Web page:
Can I Block Someone on Social Media in Peace?

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While my definition of self-care used to include a pint of Häagen-Daz coffee ice cream and No Strings Attached on repeat, I now consider blocking people on social media to be the best gift I can give to myself. Because, quite frankly, no, I don’t want to see a selfie of that one ex-best friend that publicly humiliated me in the middle of my dorm hall all because I caught feelings for her innocent crush. And I’d rather not have access to that 22-year-old man-child I was hooking up with for a couple of months on and off who repeatedly told me he’d be a “better person” but then brought his main chick to my 25th birthday party (who didn’t know who I was, btw) and had sex with our mutual friend. Or that one random beautiful micro-influencer whose pictures my ex situationship always likes—btw, she literally never wronged me and doesn’t know I exist— but makes me question my physical appearance and confidence.

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And no, simply muting isn’t the same. TBH, muting is built for those made out of steel. I don’t have the strength to hide these toxic personalities’ content from my feeds or even unfollow them in hopes that I’ll never type out their name in my search bar ever again. It’s not enough for me. It’s not enough for my mental health. My inner demons tell me that I must know the names of my high school ex’s pets or everything about the hotel that one guy that ghosted me after nearly six months of dating tagged in that thirsty vacay gym mirror selfie or whatever I can piece together from my ex-roommate’s (she moved out of our two-bedroom apartment without notifying me and took some of my stuff) Instagram Stories.

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On top of that, I don’t want them to have access to moi. That 22-year-old man-child who ghosted me doesn’t deserve to get an inside look at my day-to-day when all he’s done is bring distress and discomfort to my space. This is the social media equivalent of someone falling off the face of the earth and me saying, “good riddance.”


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The moment I see a story snippet from that micro-influencer who doesn’t know I exist and momentarily short circuit/boil over with unnecessary anger, is when I know they (and anyone else who makes me feel that way) gotta get the boot.

So tell me why some people are out here trying to say blocking these poisonous humans is wrong? A bunch of my friends have called me out for being “extra” and “dramatic” when I block someone because it “looks” mean and “seems” bitter. It may well be all of those things. But if my bestie’s controlling ex thinks I’m an asshole for throwing him on my block list, so be it. I don’t care. What I do care about? Me and my mind.

It’s frustrating having to defend the art of blocking every time. It really shouldn’t matter to anyone else but me. And let me just spell out this important fact: It’s not wrong to choose me even if it means taking initiatives that may not appear socially acceptable. Sure, it could appear like an act of pettiness. I think the judgment some have about it is because they’d rather not self-reflect on the people they might have wronged in the past. But maybe we need to shift this thinking: Blocking isn’t about the person being blocked as much as it is about the person who is doing the blocking. It’s not you, it’s me! It’s my mental health.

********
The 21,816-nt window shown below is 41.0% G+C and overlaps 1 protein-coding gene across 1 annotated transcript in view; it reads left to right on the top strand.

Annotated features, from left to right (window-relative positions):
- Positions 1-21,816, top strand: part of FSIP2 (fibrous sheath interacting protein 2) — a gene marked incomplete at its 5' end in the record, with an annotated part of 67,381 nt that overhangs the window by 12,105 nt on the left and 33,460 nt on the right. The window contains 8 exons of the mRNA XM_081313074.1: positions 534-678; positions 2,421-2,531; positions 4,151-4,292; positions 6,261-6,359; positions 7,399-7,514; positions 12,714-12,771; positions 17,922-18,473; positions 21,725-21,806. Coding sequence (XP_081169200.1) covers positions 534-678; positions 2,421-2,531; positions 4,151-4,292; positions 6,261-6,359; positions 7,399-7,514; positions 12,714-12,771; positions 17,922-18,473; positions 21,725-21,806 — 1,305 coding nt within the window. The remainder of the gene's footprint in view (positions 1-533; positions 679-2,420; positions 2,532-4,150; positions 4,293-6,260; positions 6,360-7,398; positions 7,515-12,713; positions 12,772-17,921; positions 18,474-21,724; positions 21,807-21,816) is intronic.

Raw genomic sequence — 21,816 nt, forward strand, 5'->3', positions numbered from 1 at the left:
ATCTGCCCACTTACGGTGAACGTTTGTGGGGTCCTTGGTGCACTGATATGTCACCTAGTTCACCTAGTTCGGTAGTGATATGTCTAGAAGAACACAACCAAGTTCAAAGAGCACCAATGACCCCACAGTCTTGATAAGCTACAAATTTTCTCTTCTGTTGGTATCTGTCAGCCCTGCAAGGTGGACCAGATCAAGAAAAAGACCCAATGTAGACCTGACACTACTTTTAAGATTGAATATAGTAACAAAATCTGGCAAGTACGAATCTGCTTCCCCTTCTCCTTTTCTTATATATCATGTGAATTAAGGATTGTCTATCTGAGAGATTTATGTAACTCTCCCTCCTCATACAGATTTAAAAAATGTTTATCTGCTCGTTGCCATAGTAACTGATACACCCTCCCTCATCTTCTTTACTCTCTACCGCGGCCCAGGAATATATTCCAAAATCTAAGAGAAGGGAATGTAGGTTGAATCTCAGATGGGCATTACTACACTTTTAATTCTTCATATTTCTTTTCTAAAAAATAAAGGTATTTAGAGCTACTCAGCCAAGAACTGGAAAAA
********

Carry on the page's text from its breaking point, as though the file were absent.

I get it, it doesn’t feel very pleasant knowing someone wants absolutely nothing to do with you. I’ve been on the other side! No, it didn’t feel great when my high school ex-boyfriend who I considered the love of my life at one point chose to banish me off all his socials—especially when the breakup wasn’t even nasty in any way. It actually felt confusing and I felt somewhat betrayed. But! I understood. And if anything, I was thankful he did that because I couldn’t have beared to see him live a normal life without me, whether it was a video of him and his boys shotgunning beers at a random house in the-middle-of-nowhere California or if it was an attempted cool picture of his steak dinner because “phone must eat first.” Perhaps that’s where his head was at too, but I’ll never know—and I accepted that I didn’t need to know.

We’ve been brought up to believe that killing people with kindness is the route to take with enemies, former loved ones, exes, foes—whatever you want to call them. And that “being the bigger person” and not “stooping to their level” will solve just about anything. So does that mean I should have to torture myself with seeing the happy lives of people who f*cked me up in the head because that’s just the nice thing to do? Even though I was the one hurt and disrespected? Why should I save someone’s feelings who clearly didn’t think of mine?

Blocking has given me my power back during times when I thought I had completely lost grasp of it. And no one can make me feel bad for doing it! That group of girls who ostracized me in college over a guy who I was terrified would burn my dorm room down? That one bully from elementary school who all of a sudden wants to be my friend now? You’re all in my block jail. And, let me tell ya, nothing makes me happier.

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